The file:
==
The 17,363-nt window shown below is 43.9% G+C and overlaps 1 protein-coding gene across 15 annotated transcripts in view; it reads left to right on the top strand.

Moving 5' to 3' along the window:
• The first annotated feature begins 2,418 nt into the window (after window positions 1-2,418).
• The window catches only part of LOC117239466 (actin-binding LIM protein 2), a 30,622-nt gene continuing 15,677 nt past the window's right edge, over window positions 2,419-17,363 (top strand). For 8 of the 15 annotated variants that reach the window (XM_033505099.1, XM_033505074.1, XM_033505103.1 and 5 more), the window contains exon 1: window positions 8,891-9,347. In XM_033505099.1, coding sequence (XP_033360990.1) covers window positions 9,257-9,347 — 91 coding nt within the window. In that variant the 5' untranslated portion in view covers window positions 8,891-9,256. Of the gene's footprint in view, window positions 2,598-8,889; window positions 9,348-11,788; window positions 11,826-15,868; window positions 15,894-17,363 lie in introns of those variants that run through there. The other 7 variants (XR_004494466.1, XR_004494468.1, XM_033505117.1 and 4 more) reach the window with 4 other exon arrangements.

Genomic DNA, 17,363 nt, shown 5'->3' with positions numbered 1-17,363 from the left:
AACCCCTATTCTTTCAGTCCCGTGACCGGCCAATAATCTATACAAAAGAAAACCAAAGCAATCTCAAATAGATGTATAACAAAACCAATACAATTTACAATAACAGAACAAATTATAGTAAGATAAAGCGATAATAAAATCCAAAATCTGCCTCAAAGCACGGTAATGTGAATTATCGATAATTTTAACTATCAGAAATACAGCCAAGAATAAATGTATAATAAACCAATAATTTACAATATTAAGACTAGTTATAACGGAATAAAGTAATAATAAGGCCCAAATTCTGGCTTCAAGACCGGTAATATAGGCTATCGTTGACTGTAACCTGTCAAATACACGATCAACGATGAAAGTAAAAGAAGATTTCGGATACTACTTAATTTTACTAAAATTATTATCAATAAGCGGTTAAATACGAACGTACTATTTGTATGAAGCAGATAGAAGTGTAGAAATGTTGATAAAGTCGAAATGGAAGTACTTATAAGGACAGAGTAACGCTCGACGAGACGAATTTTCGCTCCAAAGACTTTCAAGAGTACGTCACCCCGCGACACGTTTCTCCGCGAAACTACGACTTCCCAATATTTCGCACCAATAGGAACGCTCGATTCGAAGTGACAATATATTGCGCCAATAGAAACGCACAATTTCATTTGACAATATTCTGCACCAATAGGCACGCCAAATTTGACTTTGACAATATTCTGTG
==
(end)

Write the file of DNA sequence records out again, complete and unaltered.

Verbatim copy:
The 17,363-nt window shown below is 43.9% G+C and overlaps 1 protein-coding gene across 15 annotated transcripts in view; it reads left to right on the top strand.

Moving 5' to 3' along the window:
• The first annotated feature begins 2,418 nt into the window (after window positions 1-2,418).
• The window catches only part of LOC117239466 (actin-binding LIM protein 2), a 30,622-nt gene continuing 15,677 nt past the window's right edge, over window positions 2,419-17,363 (top strand). For 8 of the 15 annotated variants that reach the window (XM_033505099.1, XM_033505074.1, XM_033505103.1 and 5 more), the window contains exon 1: window positions 8,891-9,347. In XM_033505099.1, coding sequence (XP_033360990.1) covers window positions 9,257-9,347 — 91 coding nt within the window. In that variant the 5' untranslated portion in view covers window positions 8,891-9,256. Of the gene's footprint in view, window positions 2,598-8,889; window positions 9,348-11,788; window positions 11,826-15,868; window positions 15,894-17,363 lie in introns of those variants that run through there. The other 7 variants (XR_004494466.1, XR_004494468.1, XM_033505117.1 and 4 more) reach the window with 4 other exon arrangements.

Genomic DNA, 17,363 nt, shown 5'->3' with positions numbered 1-17,363 from the left:
AACCCCTATTCTTTCAGTCCCGTGACCGGCCAATAATCTATACAAAAGAAAACCAAAGCAATCTCAAATAGATGTATAACAAAACCAATACAATTTACAATAACAGAACAAATTATAGTAAGATAAAGCGATAATAAAATCCAAAATCTGCCTCAAAGCACGGTAATGTGAATTATCGATAATTTTAACTATCAGAAATACAGCCAAGAATAAATGTATAATAAACCAATAATTTACAATATTAAGACTAGTTATAACGGAATAAAGTAATAATAAGGCCCAAATTCTGGCTTCAAGACCGGTAATATAGGCTATCGTTGACTGTAACCTGTCAAATACACGATCAACGATGAAAGTAAAAGAAGATTTCGGATACTACTTAATTTTACTAAAATTATTATCAATAAGCGGTTAAATACGAACGTACTATTTGTATGAAGCAGATAGAAGTGTAGAAATGTTGATAAAGTCGAAATGGAAGTACTTATAAGGACAGAGTAACGCTCGACGAGACGAATTTTCGCTCCAAAGACTTTCAAGAGTACGTCACCCCGCGACACGTTTCTCCGCGAAACTACGACTTCCCAATATTTCGCACCAATAGGAACGCTCGATTCGAAGTGACAATATATTGCGCCAATAGAAACGCACAATTTCATTTGACAATATTCTGCACCAATAGGCACGCCAAATTTGACTTTGACAATATTCTGTG